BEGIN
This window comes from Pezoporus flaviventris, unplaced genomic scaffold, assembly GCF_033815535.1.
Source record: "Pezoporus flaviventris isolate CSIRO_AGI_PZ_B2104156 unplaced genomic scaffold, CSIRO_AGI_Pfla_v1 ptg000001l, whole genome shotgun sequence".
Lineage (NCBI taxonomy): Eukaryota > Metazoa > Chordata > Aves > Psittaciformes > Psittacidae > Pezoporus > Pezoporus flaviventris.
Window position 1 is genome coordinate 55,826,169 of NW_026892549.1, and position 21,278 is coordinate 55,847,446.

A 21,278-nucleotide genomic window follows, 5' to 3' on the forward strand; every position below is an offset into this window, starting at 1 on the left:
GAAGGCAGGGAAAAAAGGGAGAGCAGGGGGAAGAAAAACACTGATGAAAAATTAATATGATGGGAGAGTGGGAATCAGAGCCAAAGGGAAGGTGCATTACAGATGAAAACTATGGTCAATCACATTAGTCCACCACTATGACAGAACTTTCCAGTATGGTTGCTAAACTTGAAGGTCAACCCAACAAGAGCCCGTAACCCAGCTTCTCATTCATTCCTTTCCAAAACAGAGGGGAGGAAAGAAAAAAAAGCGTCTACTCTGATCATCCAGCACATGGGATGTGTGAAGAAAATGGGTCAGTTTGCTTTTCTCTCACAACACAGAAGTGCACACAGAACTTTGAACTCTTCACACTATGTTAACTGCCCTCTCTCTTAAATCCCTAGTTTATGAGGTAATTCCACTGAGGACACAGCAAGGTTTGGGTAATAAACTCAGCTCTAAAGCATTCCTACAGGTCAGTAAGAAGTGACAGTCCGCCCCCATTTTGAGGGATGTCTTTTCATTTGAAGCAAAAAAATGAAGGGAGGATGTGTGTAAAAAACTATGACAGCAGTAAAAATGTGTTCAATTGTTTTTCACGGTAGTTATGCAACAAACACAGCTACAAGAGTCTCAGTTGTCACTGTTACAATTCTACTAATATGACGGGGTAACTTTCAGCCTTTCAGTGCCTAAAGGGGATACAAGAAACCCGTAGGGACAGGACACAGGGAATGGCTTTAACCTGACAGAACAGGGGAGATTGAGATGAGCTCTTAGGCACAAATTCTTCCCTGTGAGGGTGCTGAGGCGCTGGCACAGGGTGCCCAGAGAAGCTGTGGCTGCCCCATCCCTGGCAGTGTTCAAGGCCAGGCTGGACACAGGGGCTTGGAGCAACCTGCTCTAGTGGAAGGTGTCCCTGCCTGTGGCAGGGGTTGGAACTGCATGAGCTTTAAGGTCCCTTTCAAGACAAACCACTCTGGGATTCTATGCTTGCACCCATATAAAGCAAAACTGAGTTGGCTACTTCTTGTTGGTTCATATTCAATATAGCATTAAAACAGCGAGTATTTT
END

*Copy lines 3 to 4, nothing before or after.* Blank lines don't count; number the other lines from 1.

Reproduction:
Lineage (NCBI taxonomy): Eukaryota > Metazoa > Chordata > Aves > Psittaciformes > Psittacidae > Pezoporus > Pezoporus flaviventris.
Window position 1 is genome coordinate 55,826,169 of NW_026892549.1, and position 21,278 is coordinate 55,847,446.